Day of Silence is the largest student-driven action for safe schools in the world, and was introduced to New Zealand as a national campaign four years ago by InsideOUT, a national charity which works to make Aotearoa a safer place for young people of minority sexualities, genders and sex characteristics.
This year’s campaign surrounds the idea of challenging homophobia, transphobia and biphobia, and asks people to step in when they see discrimination happening.
“Just recently we’ve heard about conversion therapy taking place towards LGBTQ+ people, bakers refusing to serve same-gender couples, transphobia emerging in response to gender diverse people being able to have easier access to changing their identity documents and viewers complaining that Shortland Street is taking it too far by creating an intersex character on their show,” says Tabby Besley, National Coordinator of InsideOUT.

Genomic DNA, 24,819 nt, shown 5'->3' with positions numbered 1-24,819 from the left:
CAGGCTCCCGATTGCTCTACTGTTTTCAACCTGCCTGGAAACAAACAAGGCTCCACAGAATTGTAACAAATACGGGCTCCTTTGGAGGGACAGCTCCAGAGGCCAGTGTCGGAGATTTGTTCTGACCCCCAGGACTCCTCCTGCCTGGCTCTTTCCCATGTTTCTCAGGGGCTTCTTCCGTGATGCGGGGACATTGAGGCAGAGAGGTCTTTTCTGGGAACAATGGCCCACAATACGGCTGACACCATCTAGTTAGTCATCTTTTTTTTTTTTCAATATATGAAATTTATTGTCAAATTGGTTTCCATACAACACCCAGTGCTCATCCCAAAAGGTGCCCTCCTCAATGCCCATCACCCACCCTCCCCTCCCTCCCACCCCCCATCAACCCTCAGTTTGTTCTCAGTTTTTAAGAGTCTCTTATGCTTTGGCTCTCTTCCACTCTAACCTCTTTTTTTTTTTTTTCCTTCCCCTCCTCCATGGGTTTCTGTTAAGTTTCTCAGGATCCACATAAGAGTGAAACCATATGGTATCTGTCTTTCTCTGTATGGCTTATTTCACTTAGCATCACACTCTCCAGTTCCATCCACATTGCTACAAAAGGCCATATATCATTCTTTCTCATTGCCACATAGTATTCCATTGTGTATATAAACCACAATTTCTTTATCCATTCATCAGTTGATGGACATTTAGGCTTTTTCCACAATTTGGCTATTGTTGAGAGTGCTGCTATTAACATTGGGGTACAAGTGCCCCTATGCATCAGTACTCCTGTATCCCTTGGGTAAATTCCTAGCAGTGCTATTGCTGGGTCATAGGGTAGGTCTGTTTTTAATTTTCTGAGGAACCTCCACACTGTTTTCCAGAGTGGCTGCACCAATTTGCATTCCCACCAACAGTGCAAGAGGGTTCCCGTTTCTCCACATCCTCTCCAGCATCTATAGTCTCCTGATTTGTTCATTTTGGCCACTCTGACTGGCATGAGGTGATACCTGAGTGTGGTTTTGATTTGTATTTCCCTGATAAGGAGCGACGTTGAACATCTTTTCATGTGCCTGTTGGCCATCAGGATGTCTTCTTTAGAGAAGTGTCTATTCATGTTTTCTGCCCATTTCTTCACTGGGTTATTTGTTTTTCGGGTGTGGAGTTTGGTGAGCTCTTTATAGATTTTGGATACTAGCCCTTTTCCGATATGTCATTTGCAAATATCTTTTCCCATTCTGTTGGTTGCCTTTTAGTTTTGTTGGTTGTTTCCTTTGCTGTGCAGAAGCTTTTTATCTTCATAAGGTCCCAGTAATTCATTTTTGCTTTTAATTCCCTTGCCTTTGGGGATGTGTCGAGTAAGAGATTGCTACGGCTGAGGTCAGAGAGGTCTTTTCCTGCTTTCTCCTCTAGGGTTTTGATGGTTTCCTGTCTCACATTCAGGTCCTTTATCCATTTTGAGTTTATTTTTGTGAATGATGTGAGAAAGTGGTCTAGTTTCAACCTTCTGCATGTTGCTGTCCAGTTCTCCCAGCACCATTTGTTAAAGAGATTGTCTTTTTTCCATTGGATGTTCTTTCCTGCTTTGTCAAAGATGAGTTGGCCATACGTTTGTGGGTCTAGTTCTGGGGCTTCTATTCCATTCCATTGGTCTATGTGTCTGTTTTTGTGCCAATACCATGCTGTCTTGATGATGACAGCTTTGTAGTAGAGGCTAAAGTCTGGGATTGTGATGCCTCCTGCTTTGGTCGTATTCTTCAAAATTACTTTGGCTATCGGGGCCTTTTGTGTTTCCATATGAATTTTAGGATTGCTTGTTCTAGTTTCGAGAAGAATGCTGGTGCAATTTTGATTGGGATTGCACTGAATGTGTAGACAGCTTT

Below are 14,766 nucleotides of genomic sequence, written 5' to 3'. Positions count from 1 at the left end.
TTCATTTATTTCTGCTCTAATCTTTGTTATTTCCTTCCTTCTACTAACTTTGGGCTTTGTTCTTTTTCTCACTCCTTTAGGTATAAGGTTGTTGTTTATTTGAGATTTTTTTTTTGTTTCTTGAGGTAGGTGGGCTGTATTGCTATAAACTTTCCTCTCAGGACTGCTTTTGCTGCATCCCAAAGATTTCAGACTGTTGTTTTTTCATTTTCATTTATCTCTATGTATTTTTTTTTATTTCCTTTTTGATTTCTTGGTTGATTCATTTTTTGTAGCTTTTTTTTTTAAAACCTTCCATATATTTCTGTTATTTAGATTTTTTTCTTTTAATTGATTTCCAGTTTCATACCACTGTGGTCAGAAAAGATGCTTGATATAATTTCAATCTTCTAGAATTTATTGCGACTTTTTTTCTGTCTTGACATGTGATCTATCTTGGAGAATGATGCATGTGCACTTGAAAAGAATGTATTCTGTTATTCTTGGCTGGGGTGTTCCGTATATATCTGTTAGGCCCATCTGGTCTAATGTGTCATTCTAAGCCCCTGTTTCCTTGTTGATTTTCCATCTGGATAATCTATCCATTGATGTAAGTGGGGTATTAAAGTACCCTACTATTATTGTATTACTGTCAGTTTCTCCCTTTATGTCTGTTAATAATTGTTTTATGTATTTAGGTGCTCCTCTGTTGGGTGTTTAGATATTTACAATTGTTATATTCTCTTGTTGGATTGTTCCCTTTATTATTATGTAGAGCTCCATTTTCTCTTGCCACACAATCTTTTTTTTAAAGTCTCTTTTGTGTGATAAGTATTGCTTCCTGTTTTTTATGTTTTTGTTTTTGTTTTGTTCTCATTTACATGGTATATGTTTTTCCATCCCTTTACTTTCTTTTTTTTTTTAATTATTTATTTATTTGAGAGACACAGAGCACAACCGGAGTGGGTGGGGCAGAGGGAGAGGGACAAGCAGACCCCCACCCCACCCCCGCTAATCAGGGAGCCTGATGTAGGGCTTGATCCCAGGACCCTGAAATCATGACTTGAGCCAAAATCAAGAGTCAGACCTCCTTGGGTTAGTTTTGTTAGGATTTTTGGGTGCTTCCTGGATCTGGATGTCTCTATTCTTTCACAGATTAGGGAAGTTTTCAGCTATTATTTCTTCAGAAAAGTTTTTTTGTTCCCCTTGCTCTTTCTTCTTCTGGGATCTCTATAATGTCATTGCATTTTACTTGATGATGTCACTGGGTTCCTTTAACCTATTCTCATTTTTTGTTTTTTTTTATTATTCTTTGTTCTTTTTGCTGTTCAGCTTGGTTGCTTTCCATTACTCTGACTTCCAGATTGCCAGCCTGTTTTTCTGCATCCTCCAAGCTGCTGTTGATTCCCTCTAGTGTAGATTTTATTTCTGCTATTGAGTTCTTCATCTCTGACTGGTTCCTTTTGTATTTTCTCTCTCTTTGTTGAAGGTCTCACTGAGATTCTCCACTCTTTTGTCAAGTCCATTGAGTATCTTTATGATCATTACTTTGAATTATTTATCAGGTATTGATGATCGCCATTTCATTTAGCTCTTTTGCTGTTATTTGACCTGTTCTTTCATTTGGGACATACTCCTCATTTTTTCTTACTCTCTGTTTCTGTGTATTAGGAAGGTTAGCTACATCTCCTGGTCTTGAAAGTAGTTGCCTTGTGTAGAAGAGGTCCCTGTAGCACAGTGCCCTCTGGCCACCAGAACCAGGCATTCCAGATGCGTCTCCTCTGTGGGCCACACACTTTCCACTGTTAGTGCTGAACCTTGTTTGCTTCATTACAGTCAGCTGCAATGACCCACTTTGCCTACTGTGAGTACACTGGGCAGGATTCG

“Discrimination towards rainbow communities is still hugely prevalent in Aotearoa and more needs to be done to address it. The Day of Silence campaign is about raising awareness and asking New Zealanders to consider what part they play in ending homophobia, biphobia and transphobia in our country.”
Workplaces, organisations and individuals around the country are also joining schools to take actions to support rainbow communities, including fundraising for InsideOUT and taking a #selfieforsilence where they commit to an action to help break the silence about the effects of homophobia, biphobia and transphobia.
“Research tells us that the majority of rainbow young people in New Zealand are afraid someone will hurt or bother them at school, and 43% have actually been physically harmed while at school,” says Tabby. “This has a huge impact on their mental health and wellbeing – they are 5x more likely to attempt suicide than their heterosexual peers. As a nation we have a responsibility to do better for our young people.”
Learn more and get involved at dayofsilence.org.nz